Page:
"Human manners are wildly inconsistent; plenty of people before me have said so. But this one takes the cake: the manner in which we're allowed to steal from future generations, while commanding them not to do that to us, and rolling our eyes at anyone who is tediously PC enough to point this out. The conspicuous consumption of limited resources has yet to be accepted widely as a spiritual error, or even bad manners." -Barbara Kingsolver, Animal, Vegetable, Miracle
Bean is quite comfortable making long streams of noises. She just keeps going, like the literary version of an Energizer Bunny. We should all be so un-self-conscious. On the bus ride home yesterday, she let out a constant babble. I think it lasted the whole bus ride--about 20 minutes long. You wouldn't believe the number of pissed-off looks I got. My baby's talking, what do you want? I felt like saying to one guy. To another: I hope you have a quiet evening! Despite my defensiveness, I did feel guilty that she was interrupting the unwritten code of bus silence. More than that, I felt guilty for feeling guilty. Why should I care if people are annoyed? This is a beautiful thing--she's learning how to talk! Why do I care? Why? But I do.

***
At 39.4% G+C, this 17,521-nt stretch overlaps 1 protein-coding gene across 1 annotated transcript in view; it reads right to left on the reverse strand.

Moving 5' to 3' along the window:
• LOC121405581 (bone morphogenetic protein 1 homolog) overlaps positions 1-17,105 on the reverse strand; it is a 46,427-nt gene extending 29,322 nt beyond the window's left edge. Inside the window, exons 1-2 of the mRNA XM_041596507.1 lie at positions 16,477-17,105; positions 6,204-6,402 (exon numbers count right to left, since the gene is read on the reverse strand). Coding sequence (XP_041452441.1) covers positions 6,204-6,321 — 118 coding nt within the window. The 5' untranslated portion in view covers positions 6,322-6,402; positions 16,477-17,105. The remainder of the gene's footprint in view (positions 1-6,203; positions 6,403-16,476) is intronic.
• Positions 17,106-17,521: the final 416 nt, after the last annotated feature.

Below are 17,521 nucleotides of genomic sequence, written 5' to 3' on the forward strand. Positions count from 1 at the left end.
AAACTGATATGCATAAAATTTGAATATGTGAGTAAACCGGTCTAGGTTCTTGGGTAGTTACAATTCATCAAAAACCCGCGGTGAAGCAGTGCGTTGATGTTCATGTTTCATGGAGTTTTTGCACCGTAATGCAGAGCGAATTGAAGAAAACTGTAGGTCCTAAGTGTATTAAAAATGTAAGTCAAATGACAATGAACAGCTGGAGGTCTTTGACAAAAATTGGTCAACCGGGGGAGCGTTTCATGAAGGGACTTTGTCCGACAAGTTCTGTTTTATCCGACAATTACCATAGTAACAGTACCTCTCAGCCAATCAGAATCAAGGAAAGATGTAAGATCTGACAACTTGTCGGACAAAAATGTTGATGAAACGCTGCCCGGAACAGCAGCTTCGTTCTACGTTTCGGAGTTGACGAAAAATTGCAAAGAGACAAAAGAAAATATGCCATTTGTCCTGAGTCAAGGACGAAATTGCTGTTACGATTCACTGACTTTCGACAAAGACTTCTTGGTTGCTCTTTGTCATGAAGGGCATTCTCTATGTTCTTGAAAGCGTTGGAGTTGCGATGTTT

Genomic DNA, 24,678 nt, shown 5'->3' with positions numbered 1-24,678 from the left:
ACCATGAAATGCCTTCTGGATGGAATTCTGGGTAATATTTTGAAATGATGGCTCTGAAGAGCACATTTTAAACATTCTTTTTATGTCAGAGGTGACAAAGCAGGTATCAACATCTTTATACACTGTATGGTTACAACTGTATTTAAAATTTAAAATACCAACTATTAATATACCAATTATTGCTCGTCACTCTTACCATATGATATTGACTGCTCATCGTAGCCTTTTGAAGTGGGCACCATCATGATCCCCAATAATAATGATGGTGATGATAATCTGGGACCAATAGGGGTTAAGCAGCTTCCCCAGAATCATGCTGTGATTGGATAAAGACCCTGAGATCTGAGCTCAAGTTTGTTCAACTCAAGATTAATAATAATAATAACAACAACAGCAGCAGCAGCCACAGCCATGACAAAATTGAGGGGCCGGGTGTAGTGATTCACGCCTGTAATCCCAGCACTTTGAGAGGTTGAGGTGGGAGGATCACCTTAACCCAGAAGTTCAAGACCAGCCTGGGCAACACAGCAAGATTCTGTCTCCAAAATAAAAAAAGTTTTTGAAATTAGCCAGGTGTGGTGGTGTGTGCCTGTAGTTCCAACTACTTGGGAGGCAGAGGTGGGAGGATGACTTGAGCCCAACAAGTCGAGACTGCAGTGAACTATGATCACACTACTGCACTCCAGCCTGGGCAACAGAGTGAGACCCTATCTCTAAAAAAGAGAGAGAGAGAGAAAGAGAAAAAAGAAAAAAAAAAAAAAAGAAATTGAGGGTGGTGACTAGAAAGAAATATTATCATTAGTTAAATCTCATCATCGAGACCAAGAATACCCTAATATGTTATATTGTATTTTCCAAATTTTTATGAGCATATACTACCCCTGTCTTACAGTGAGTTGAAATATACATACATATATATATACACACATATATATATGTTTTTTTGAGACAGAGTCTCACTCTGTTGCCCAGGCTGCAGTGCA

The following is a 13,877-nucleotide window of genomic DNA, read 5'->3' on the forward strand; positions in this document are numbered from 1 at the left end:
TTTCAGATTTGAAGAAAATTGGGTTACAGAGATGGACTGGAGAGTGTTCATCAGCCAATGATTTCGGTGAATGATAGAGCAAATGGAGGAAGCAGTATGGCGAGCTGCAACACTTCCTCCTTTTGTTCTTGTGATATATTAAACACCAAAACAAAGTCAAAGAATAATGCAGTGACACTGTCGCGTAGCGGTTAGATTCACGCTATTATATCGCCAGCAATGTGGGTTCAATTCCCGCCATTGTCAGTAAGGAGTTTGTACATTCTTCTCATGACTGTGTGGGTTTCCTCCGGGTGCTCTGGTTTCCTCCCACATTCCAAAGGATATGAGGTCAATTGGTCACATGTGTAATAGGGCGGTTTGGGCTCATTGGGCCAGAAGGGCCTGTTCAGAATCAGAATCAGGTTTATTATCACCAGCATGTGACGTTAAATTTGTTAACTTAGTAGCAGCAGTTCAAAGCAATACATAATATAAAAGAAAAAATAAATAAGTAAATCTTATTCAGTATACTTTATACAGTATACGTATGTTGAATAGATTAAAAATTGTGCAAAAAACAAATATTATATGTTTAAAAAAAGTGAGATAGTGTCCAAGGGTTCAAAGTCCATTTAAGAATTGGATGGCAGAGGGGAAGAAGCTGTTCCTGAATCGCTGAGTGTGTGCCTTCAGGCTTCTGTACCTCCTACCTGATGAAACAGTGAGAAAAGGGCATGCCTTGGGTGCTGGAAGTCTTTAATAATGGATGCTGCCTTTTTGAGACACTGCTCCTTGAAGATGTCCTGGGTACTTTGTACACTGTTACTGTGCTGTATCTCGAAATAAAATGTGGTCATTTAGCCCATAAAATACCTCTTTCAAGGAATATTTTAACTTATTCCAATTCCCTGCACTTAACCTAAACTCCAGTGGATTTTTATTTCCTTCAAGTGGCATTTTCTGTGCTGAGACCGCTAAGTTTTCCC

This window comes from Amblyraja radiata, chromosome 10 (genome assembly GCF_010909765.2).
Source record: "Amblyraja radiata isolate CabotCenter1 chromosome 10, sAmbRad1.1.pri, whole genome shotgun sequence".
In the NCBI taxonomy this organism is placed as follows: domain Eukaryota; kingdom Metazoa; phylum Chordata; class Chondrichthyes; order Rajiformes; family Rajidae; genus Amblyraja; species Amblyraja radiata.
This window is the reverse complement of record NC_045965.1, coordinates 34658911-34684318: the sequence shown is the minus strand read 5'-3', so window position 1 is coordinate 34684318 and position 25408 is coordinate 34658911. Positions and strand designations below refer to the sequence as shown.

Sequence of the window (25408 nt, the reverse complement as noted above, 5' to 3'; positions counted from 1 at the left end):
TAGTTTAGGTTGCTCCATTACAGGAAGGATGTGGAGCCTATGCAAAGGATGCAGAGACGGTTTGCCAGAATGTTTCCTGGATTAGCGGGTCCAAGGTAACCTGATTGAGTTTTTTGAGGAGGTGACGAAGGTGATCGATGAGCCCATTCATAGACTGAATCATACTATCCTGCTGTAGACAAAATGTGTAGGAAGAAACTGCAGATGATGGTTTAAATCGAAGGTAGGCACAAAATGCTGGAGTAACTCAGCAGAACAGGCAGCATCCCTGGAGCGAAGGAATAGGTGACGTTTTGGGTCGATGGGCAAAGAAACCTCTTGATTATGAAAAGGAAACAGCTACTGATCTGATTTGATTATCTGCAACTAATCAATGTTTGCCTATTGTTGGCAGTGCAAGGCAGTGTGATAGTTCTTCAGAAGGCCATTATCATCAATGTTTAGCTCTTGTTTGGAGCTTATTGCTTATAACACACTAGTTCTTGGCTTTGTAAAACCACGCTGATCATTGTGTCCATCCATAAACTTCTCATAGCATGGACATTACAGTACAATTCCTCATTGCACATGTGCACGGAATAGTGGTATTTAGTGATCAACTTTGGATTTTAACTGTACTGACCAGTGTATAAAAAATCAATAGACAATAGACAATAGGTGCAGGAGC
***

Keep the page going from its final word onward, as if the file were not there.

Work can be entertaining: I got this site from a co-worker yesterday. Absolutely hysterical!
I'm starting to think my life exists in bullet points.
"In watermelon sugar, the deeds were done and done again, as my life is done in watermelon sugar." -Richard Brautigan